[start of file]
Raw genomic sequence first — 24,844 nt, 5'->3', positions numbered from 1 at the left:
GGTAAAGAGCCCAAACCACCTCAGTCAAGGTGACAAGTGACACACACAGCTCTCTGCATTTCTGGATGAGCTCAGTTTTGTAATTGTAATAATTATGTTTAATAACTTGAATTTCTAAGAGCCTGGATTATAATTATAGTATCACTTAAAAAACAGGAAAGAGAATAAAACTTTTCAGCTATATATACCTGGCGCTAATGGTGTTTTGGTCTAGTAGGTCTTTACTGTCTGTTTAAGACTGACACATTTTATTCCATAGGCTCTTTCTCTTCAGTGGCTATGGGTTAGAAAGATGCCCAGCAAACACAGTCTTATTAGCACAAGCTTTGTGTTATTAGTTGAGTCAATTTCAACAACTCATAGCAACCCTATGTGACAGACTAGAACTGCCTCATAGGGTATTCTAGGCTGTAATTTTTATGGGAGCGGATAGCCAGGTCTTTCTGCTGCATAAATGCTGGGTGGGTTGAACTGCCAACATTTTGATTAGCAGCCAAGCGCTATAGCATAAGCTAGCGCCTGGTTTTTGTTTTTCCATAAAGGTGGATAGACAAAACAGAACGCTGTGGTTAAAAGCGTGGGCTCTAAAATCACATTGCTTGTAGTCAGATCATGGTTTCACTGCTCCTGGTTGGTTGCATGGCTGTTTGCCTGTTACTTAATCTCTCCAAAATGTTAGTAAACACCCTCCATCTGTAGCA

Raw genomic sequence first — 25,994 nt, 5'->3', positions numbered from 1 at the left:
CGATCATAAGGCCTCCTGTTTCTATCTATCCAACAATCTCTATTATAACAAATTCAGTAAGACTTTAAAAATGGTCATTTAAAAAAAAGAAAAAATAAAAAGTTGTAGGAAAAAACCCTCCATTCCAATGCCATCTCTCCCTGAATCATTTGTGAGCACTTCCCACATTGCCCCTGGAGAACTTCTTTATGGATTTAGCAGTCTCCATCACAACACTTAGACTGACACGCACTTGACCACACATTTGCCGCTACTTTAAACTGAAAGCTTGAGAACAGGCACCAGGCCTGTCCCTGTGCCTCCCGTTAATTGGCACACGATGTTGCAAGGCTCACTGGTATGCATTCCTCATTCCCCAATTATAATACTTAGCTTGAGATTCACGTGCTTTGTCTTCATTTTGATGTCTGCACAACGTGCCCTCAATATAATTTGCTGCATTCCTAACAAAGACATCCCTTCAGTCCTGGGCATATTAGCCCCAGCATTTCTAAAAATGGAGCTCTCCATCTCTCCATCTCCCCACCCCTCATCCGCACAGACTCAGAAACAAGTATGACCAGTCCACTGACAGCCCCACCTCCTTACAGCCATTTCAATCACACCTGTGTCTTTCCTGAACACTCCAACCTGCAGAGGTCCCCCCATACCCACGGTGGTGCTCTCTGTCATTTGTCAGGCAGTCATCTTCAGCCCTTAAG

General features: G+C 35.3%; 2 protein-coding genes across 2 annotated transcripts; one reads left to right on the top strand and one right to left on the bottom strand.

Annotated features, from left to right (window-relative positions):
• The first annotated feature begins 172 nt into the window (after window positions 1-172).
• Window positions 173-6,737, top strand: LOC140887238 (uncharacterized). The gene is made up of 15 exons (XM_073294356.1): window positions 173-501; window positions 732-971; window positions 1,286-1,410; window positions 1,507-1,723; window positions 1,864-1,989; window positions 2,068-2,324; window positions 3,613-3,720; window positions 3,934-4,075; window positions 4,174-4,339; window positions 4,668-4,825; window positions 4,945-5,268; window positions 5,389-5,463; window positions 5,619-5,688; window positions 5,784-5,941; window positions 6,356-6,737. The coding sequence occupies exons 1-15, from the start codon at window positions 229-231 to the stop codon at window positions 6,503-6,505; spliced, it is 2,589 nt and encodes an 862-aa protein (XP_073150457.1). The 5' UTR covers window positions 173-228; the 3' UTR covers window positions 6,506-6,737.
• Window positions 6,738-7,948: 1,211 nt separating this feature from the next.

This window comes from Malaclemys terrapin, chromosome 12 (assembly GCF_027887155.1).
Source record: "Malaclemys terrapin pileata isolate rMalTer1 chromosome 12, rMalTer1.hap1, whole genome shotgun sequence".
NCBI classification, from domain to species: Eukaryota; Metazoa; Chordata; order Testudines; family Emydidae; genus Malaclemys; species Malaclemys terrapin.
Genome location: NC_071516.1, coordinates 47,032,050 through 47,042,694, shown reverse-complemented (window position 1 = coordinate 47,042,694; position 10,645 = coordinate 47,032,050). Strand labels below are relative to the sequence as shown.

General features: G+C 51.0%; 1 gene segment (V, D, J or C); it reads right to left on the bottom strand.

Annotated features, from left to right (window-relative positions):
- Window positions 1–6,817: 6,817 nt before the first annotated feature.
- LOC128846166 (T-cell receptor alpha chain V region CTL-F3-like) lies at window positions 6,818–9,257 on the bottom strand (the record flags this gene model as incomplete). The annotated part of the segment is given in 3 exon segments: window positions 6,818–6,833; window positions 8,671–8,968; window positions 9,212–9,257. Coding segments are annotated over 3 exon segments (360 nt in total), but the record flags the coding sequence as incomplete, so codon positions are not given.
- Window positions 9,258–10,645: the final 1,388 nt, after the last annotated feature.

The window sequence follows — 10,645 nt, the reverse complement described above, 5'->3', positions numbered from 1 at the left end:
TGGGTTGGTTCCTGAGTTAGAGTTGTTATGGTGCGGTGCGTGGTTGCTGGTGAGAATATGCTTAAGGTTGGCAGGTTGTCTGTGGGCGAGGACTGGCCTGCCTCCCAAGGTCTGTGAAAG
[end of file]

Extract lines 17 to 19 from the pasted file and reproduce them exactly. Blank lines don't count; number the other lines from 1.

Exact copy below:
- LOC128846166 (T-cell receptor alpha chain V region CTL-F3-like) lies at window positions 6,818–9,257 on the bottom strand (the record flags this gene model as incomplete). The annotated part of the segment is given in 3 exon segments: window positions 6,818–6,833; window positions 8,671–8,968; window positions 9,212–9,257. Coding segments are annotated over 3 exon segments (360 nt in total), but the record flags the coding sequence as incomplete, so codon positions are not given.
- Window positions 9,258–10,645: the final 1,388 nt, after the last annotated feature.

The window sequence follows — 10,645 nt, the reverse complement described above, 5'->3', positions numbered from 1 at the left end: